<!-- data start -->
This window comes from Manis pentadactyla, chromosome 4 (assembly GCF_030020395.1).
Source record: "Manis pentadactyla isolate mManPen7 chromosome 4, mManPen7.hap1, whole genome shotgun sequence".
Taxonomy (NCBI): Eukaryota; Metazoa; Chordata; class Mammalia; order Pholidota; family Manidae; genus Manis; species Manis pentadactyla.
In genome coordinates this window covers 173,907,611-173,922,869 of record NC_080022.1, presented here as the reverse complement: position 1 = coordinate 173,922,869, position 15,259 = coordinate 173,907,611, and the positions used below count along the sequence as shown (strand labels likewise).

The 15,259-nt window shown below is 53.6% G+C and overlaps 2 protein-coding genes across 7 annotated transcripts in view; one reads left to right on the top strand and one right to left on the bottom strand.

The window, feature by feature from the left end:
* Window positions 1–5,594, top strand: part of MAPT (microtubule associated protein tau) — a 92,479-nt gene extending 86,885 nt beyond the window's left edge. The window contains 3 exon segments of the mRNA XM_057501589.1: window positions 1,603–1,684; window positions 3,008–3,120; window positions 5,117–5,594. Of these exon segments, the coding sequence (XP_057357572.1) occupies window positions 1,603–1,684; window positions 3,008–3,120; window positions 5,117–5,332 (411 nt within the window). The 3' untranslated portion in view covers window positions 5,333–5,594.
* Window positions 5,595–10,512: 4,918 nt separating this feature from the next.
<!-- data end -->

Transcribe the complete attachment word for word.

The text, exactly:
This window comes from Manis pentadactyla, chromosome 4 (assembly GCF_030020395.1).
Source record: "Manis pentadactyla isolate mManPen7 chromosome 4, mManPen7.hap1, whole genome shotgun sequence".
Taxonomy (NCBI): Eukaryota; Metazoa; Chordata; class Mammalia; order Pholidota; family Manidae; genus Manis; species Manis pentadactyla.
In genome coordinates this window covers 173,907,611-173,922,869 of record NC_080022.1, presented here as the reverse complement: position 1 = coordinate 173,922,869, position 15,259 = coordinate 173,907,611, and the positions used below count along the sequence as shown (strand labels likewise).

The 15,259-nt window shown below is 53.6% G+C and overlaps 2 protein-coding genes across 7 annotated transcripts in view; one reads left to right on the top strand and one right to left on the bottom strand.

The window, feature by feature from the left end:
* Window positions 1–5,594, top strand: part of MAPT (microtubule associated protein tau) — a 92,479-nt gene extending 86,885 nt beyond the window's left edge. The window contains 3 exon segments of the mRNA XM_057501589.1: window positions 1,603–1,684; window positions 3,008–3,120; window positions 5,117–5,594. Of these exon segments, the coding sequence (XP_057357572.1) occupies window positions 1,603–1,684; window positions 3,008–3,120; window positions 5,117–5,332 (411 nt within the window). The 3' untranslated portion in view covers window positions 5,333–5,594.
* Window positions 5,595–10,512: 4,918 nt separating this feature from the next.